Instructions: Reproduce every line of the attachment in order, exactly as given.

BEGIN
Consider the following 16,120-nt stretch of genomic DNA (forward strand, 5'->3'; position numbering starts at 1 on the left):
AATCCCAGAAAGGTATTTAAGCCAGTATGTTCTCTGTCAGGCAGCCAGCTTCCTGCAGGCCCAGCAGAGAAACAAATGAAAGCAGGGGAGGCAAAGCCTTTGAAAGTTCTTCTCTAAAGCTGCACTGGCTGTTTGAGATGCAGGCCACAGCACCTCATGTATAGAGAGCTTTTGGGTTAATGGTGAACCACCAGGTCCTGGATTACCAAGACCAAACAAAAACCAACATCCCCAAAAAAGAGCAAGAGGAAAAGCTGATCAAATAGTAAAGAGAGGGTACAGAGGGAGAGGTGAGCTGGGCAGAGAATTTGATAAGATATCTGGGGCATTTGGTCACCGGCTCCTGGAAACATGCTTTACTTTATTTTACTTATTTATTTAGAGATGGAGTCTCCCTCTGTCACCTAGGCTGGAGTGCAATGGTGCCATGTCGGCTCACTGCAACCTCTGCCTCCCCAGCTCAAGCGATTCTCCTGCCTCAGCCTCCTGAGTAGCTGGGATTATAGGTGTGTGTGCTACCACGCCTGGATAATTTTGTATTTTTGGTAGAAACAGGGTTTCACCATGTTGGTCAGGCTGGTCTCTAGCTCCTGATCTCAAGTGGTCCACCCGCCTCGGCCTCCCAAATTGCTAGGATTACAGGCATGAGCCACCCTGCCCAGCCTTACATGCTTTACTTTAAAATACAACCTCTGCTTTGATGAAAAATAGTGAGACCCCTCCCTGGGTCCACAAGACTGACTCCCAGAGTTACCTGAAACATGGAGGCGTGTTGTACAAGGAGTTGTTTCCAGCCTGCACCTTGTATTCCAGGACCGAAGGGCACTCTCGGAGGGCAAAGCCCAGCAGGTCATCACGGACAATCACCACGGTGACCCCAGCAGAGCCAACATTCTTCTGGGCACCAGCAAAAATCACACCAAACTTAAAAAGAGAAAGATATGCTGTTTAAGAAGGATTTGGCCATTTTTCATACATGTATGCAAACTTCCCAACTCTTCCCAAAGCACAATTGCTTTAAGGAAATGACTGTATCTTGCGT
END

Consider the following 16,120-nt stretch of genomic DNA (forward strand, 5'->3'; position numbering starts at 1 on the left):
AATCCCAGAAAGGTATTTAAGCCAGTATGTTCTCTGTCAGGCAGCCAGCTTCCTGCAGGCCCAGCAGAGAAACAAATGAAAGCAGGGGAGGCAAAGCCTTTGAAAGTTCTTCTCTAAAGCTGCACTGGCTGTTTGAGATGCAGGCCACAGCACCTCATGTATAGAGAGCTTTTGGGTTAATGGTGAACCACCAGGTCCTGGATTACCAAGACCAAACAAAAACCAACATCCCCAAAAAAGAGCAAGAGGAAAAGCTGATCAAATAGTAAAGAGAGGGTACAGAGGGAGAGGTGAGCTGGGCAGAGAATTTGATAAGATATCTGGGGCATTTGGTCACCGGCTCCTGGAAACATGCTTTACTTTATTTTACTTATTTATTTAGAGATGGAGTCTCCCTCTGTCACCTAGGCTGGAGTGCAATGGTGCCATGTCGGCTCACTGCAACCTCTGCCTCCCCAGCTCAAGCGATTCTCCTGCCTCAGCCTCCTGAGTAGCTGGGATTATAGGTGTGTGTGCTACCACGCCTGGATAATTTTGTATTTTTGGTAGAAACAGGGTTTCACCATGTTGGTCAGGCTGGTCTCTAGCTCCTGATCTCAAGTGGTCCACCCGCCTCGGCCTCCCAAATTGCTAGGATTACAGGCATGAGCCACCCTGCCCAGCCTTACATGCTTTACTTTAAAATACAACCTCTGCTTTGATGAAAAATAGTGAGACCCCTCCCTGGGTCCACAAGACTGACTCCCAGAGTTACCTGAAACATGGAGGCGTGTTGTACAAGGAGTTGTTTCCAGCCTGCACCTTGTATTCCAGGACCGAAGGGCACTCTCGGAGGGCAAAGCCCAGCAGGTCATCACGGACAATCACCACGGTGACCCCAGCAGAGCCAACATTCTTCTGGGCACCAGCAAAAATCACACCAAACTTAAAAAGAGAAAGATATGCTGTTTAAGAAGGATTTGGCCATTTTTCATACATGTATGCAAACTTCCCAACTCTTCCCAAAGCACAATTGCTTTAAGGAAATGACTGTATCTTGCGT